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Am Fam Physician. 2006 Dec 1;74(11):1864-9.

Prevention of unintentional childhood injuries.

Author information

1
University of Missouri-Columbia Sinclair School of Nursing, Columbia, Missouri 65211, USA. schnitzerp@health.missouri.edu

Abstract

Injuries are the leading cause of death in children and teenagers in the United States. The leading causes of unintentional injury vary by age and include drowning, poisoning, suffocation, fires, burns, falls, and motor vehicle, bicycle, and pedestrian-related crashes. Most injuries are preventable by modifying the child's environment (e.g., use of stair gates) and having parents engage in safety practices (e.g., keeping matches or lighters out of reach of children). Effective injury prevention methods include the use of childproof caps on medications and household poisons, age-appropriate restraints in motor vehicles (i.e., car seats, booster seats, seat belts), bicycle helmets, and a four-sided fence with a locked gate around residential swimming pools.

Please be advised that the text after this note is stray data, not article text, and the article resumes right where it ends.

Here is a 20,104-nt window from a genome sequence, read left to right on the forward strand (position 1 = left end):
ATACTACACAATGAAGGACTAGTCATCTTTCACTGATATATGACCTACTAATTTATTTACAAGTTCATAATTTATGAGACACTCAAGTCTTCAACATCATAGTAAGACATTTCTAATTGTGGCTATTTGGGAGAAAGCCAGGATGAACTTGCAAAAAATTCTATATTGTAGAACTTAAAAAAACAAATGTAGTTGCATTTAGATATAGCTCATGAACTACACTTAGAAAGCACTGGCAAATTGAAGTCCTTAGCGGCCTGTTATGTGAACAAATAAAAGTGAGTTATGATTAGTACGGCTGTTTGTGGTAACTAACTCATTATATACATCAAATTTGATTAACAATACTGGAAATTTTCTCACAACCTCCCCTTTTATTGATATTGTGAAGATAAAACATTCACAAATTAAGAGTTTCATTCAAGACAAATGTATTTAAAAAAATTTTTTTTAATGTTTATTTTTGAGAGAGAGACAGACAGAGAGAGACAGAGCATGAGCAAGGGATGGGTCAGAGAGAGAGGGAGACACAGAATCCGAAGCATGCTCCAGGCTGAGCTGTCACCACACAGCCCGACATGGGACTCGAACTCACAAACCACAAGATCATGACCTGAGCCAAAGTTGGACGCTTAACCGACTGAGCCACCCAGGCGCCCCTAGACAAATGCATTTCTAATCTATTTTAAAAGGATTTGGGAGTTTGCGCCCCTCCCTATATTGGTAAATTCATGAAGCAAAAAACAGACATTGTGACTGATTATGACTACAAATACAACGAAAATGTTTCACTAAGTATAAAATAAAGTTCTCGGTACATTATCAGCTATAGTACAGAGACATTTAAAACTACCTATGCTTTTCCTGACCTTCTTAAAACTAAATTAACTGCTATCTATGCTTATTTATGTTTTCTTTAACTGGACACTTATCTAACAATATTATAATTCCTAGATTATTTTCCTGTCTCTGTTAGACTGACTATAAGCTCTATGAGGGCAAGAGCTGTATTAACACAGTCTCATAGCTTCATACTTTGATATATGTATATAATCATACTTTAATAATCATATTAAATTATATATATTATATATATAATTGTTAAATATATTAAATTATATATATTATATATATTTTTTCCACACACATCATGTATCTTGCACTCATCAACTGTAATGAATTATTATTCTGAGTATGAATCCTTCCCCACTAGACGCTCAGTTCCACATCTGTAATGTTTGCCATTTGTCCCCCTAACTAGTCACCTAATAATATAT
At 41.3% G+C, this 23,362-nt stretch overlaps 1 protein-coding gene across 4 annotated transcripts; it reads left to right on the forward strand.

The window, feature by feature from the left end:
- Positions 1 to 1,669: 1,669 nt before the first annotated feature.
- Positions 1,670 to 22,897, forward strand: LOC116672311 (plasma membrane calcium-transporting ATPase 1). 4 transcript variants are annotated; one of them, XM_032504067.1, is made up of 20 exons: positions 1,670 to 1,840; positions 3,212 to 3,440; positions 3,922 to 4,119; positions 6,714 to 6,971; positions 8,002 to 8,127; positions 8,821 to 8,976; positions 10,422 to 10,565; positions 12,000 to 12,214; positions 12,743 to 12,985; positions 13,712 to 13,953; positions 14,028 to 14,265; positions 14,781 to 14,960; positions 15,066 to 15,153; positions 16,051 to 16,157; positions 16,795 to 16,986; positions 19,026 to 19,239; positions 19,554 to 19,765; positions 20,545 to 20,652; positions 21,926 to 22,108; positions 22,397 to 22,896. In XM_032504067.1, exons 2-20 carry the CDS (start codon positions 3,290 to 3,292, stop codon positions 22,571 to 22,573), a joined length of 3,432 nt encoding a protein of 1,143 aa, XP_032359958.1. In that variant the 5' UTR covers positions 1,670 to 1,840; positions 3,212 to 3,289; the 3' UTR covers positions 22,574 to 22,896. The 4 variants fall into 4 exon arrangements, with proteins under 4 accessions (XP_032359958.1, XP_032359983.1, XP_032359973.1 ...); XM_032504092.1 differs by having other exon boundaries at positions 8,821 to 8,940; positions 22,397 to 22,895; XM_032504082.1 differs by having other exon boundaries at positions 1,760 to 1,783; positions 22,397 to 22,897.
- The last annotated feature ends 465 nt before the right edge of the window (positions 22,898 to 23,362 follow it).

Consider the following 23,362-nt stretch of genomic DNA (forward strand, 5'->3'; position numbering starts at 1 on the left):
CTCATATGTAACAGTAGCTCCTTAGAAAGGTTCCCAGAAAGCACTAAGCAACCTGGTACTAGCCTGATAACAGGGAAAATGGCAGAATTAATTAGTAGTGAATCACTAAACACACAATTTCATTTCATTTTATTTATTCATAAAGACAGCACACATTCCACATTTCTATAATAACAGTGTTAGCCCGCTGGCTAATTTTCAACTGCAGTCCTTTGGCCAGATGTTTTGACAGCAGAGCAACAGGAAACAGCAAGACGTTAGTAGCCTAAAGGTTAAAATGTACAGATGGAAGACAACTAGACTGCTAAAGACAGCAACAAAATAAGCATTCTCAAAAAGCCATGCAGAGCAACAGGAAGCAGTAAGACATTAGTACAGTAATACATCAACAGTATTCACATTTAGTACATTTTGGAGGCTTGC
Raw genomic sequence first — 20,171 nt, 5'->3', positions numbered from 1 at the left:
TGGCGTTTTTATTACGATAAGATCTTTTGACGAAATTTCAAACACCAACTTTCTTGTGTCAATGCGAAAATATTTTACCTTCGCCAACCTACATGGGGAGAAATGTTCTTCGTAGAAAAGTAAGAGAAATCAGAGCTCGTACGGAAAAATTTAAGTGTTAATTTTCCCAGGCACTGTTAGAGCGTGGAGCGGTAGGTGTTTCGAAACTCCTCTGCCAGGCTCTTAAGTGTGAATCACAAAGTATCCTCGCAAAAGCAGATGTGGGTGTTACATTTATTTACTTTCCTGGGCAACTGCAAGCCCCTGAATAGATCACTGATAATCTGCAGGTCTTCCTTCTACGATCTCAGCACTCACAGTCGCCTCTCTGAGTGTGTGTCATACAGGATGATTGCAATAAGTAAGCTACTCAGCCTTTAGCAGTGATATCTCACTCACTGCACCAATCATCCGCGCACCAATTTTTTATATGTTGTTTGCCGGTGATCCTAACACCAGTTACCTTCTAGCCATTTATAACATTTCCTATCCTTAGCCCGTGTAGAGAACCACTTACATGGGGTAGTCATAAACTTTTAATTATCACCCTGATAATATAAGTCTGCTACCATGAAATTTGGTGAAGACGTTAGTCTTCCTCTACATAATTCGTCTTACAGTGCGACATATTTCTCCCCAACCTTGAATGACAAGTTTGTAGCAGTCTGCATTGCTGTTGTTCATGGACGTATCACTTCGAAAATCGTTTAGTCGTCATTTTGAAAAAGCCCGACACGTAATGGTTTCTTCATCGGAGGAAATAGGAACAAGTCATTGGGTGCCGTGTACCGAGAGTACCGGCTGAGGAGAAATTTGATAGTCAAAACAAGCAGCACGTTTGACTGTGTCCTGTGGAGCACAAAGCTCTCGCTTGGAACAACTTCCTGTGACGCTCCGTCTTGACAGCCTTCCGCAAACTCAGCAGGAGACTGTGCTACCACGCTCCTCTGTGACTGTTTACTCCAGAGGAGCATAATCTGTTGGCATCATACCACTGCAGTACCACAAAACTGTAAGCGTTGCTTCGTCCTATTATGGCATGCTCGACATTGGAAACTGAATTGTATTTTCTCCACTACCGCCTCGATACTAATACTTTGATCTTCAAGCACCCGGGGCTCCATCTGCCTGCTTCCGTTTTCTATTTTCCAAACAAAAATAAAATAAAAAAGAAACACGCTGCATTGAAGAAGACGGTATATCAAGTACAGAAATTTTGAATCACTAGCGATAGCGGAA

PMID:
17168342
[Indexed for MEDLINE]
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